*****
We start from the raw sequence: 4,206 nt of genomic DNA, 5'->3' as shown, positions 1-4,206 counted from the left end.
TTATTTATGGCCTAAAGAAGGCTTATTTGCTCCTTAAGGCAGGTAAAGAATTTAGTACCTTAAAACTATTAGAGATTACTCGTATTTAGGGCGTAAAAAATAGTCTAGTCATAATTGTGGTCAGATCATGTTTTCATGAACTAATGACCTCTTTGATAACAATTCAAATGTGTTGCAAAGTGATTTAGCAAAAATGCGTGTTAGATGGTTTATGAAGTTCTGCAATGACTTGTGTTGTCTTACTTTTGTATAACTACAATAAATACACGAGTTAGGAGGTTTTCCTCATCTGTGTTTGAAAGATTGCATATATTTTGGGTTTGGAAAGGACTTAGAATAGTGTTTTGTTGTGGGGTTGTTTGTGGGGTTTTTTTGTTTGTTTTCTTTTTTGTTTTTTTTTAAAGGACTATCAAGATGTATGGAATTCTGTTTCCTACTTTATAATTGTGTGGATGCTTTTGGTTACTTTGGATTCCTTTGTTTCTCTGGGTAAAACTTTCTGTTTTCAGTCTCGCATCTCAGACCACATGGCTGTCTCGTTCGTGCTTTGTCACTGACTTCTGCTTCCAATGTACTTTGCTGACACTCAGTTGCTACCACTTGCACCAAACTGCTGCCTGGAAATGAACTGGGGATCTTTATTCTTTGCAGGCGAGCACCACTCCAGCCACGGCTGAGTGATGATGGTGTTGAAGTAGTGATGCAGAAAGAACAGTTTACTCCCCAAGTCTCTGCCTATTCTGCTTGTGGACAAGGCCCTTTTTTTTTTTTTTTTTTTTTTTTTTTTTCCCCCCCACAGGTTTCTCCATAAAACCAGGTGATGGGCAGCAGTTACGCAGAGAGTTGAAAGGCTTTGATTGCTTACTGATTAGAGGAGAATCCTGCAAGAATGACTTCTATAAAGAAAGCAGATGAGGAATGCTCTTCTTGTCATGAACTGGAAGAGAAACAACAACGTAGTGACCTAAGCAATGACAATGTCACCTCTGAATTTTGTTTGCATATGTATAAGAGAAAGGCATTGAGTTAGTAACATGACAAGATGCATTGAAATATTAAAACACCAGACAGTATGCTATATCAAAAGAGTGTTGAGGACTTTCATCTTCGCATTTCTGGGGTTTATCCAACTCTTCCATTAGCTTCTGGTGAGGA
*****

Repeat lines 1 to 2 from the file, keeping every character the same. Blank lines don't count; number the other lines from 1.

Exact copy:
We start from the raw sequence: 4,206 nt of genomic DNA, 5'->3' as shown, positions 1-4,206 counted from the left end.
TTATTTATGGCCTAAAGAAGGCTTATTTGCTCCTTAAGGCAGGTAAAGAATTTAGTACCTTAAAACTATTAGAGATTACTCGTATTTAGGGCGTAAAAAATAGTCTAGTCATAATTGTGGTCAGATCATGTTTTCATGAACTAATGACCTCTTTGATAACAATTCAAATGTGTTGCAAAGTGATTTAGCAAAAATGCGTGTTAGATGGTTTATGAAGTTCTGCAATGACTTGTGTTGTCTTACTTTTGTATAACTACAATAAATACACGAGTTAGGAGGTTTTCCTCATCTGTGTTTGAAAGATTGCATATATTTTGGGTTTGGAAAGGACTTAGAATAGTGTTTTGTTGTGGGGTTGTTTGTGGGGTTTTTTTGTTTGTTTTCTTTTTTGTTTTTTTTTAAAGGACTATCAAGATGTATGGAATTCTGTTTCCTACTTTATAATTGTGTGGATGCTTTTGGTTACTTTGGATTCCTTTGTTTCTCTGGGTAAAACTTTCTGTTTTCAGTCTCGCATCTCAGACCACATGGCTGTCTCGTTCGTGCTTTGTCACTGACTTCTGCTTCCAATGTACTTTGCTGACACTCAGTTGCTACCACTTGCACCAAACTGCTGCCTGGAAATGAACTGGGGATCTTTATTCTTTGCAGGCGAGCACCACTCCAGCCACGGCTGAGTGATGATGGTGTTGAAGTAGTGATGCAGAAAGAACAGTTTACTCCCCAAGTCTCTGCCTATTCTGCTTGTGGACAAGGCCCTTTTTTTTTTTTTTTTTTTTTTTTTTTTTCCCCCCCACAGGTTTCTCCATAAAACCAGGTGATGGGCAGCAGTTACGCAGAGAGTTGAAAGGCTTTGATTGCTTACTGATTAGAGGAGAATCCTGCAAGAATGACTTCTATAAAGAAAGCAGATGAGGAATGCTCTTCTTGTCATGAACTGGAAGAGAAACAACAACGTAGTGACCTAAGCAATGACAATGTCACCTCTGAATTTTGTTTGCATATGTATAAGAGAAAGGCATTGAGTTAGTAACATGACAAGATGCATTGAAATATTAAAACACCAGACAGTATGCTATATCAAAAGAGTGTTGAGGACTTTCATCTTCGCATTTCTGGGGTTTATCCAACTCTTCCATTAGCTTCTGGTGAGGA